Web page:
International context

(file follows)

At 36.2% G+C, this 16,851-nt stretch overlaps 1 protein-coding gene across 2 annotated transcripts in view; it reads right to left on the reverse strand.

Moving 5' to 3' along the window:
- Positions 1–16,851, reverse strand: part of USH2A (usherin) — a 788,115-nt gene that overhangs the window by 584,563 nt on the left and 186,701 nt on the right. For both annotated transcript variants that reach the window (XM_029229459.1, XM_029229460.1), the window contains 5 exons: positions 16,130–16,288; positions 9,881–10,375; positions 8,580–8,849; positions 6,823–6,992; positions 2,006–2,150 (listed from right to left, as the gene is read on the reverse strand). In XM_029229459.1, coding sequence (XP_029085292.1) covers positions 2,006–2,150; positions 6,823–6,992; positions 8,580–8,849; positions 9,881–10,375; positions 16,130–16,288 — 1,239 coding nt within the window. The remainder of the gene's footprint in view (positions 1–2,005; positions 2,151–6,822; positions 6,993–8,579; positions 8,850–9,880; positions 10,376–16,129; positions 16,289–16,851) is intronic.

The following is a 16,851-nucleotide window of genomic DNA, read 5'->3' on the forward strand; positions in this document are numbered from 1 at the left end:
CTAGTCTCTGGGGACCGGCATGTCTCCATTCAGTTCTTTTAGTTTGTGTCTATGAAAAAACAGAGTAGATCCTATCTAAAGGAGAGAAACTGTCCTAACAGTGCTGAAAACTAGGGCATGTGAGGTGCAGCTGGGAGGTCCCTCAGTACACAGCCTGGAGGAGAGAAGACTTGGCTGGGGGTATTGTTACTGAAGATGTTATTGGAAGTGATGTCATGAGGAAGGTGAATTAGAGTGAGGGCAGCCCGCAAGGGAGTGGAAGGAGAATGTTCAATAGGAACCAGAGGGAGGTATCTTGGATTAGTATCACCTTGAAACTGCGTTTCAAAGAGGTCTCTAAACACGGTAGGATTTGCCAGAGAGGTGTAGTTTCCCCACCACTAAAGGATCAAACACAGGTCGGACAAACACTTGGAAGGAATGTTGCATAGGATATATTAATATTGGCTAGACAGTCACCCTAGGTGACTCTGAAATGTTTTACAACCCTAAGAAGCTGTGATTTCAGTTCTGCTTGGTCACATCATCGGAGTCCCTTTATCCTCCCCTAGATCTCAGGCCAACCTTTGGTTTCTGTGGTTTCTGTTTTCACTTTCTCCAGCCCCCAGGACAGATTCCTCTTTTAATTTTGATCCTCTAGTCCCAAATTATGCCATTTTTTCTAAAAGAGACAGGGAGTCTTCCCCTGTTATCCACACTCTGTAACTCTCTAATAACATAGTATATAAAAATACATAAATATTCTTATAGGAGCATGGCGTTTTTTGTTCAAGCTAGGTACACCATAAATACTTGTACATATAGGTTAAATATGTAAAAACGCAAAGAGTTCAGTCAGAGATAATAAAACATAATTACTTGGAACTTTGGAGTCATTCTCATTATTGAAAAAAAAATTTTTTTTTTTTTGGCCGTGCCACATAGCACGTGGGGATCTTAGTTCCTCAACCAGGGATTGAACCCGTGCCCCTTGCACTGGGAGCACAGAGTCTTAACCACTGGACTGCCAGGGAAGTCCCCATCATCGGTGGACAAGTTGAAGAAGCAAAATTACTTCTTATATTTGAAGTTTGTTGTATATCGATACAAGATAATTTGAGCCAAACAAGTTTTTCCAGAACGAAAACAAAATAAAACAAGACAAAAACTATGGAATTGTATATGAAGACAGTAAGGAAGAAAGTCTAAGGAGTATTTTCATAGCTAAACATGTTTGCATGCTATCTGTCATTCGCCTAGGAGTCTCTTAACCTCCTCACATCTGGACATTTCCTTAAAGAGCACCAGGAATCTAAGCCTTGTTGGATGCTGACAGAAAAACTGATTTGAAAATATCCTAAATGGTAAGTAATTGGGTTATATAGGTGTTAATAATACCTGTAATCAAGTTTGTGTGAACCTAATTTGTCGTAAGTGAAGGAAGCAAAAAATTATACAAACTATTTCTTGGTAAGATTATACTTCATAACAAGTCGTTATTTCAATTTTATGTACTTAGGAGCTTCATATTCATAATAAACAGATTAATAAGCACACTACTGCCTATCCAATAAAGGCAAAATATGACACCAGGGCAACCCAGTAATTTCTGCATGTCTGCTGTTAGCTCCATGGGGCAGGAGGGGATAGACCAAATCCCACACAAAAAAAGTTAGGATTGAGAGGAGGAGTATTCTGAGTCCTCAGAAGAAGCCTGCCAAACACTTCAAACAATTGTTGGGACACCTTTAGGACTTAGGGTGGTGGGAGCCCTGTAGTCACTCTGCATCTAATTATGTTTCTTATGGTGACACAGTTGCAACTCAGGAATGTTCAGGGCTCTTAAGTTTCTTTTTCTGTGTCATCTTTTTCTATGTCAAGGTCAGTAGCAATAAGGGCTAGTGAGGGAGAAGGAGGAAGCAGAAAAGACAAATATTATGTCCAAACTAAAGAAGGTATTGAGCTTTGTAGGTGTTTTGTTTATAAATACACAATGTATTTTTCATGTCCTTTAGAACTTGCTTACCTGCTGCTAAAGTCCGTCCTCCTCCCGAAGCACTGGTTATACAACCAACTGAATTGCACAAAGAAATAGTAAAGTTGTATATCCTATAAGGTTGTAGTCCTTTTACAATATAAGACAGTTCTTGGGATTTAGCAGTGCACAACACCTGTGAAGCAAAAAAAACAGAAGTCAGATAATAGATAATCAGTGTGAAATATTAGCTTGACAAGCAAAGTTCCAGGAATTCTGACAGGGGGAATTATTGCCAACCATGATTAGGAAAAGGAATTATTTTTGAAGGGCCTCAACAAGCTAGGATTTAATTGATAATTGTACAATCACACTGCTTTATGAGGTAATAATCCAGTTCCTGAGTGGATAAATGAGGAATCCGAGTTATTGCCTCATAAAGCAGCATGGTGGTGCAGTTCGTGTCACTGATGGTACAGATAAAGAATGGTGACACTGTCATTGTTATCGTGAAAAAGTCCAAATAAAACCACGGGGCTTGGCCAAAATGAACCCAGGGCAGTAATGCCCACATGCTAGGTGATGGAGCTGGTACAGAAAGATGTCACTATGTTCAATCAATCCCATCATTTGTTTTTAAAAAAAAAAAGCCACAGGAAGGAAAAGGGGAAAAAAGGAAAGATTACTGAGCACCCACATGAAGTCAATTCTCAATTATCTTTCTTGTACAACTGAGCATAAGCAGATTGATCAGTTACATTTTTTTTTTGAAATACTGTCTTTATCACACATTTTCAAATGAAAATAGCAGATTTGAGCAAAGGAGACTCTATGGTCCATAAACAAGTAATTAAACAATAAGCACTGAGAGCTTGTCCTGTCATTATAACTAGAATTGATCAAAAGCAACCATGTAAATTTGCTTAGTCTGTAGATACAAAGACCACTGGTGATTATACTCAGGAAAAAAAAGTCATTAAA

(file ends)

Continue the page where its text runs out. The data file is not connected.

In conclusion, we must briefly look at the unmistakable international dimension of the foundation, evolution, and the current crisis of the Indian constitutional republic. Indian independence as well as the proclamation of the republic through the constitution was enabled by the global conjuncture in the late 1940s—defined by 1) the defeat of fascism, 2) the increase in the prestige of the socialism/communism due to the leading role of the Soviet people in defeating fascism, the role of the communists in anti-fascist resistance, and the Chinese revolution in 1949, and 3) the ascendancy of anti-imperialist national liberation movements in Asia and Africa, many of them influenced by ideas of socialism and the USSR to varying degrees. The cultural logic of the united front against the Axis powers was the struggle of enlightenment reason against the destruction of reason. These developments gave an impetus to a constitution with the ideas of republicanism, democracy, equality, justice, and liberty at its core. Existence of the alternative systemic pole to US-led imperialism in the form of the USSR (with all its infirmities and internal contradictions) undergirded the significant existence of the progressive movements and ideas in independent India.